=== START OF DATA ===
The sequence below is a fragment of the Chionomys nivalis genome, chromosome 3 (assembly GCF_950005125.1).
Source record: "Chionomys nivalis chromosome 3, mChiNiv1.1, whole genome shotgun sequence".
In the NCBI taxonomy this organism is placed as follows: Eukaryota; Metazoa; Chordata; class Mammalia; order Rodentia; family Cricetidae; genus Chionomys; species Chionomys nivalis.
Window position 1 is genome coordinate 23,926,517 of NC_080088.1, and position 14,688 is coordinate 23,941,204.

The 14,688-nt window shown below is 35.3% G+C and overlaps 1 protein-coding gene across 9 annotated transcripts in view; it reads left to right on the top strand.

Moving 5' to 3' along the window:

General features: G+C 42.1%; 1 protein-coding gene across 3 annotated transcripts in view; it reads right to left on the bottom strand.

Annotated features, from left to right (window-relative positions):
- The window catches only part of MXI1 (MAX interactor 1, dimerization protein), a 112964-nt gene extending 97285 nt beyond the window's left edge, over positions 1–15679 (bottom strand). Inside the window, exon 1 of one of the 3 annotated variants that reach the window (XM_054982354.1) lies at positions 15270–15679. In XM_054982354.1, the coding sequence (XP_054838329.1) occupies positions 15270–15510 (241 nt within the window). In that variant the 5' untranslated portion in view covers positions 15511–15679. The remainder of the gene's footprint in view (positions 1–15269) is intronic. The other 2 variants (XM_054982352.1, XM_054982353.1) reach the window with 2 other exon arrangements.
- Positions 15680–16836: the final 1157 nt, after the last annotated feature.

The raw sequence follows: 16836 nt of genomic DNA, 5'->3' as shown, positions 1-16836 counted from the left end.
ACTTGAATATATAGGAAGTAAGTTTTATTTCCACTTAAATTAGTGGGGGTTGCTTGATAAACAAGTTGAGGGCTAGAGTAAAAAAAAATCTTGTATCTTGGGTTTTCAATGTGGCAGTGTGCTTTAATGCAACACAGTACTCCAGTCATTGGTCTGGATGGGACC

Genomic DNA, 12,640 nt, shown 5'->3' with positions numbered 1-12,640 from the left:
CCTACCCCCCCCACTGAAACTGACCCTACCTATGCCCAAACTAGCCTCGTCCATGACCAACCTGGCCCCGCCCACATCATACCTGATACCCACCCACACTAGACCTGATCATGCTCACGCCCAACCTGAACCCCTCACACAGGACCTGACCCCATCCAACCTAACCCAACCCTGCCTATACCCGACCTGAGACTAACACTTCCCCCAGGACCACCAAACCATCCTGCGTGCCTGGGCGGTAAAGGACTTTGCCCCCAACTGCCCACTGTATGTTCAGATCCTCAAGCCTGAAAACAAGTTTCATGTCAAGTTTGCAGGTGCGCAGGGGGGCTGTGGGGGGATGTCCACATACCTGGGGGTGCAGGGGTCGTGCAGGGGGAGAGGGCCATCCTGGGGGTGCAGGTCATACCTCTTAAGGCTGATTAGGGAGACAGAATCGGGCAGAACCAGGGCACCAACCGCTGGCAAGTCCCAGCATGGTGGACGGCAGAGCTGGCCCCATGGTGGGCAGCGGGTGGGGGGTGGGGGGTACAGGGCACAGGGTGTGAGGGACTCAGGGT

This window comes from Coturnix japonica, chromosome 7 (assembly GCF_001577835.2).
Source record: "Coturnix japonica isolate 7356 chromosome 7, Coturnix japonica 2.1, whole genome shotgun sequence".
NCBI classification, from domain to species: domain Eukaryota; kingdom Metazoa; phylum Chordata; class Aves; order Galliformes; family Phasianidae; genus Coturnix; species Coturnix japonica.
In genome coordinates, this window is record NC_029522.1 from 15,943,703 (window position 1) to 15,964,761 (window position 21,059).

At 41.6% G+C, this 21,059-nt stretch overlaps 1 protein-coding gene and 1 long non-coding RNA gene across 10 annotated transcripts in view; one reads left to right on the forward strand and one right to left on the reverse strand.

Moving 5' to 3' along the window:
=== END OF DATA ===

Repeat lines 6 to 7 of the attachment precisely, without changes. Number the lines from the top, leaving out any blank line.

Moving 5' to 3' along the window:

General features: G+C 42.1%; 1 protein-coding gene across 3 annotated transcripts in view; it reads right to left on the bottom strand.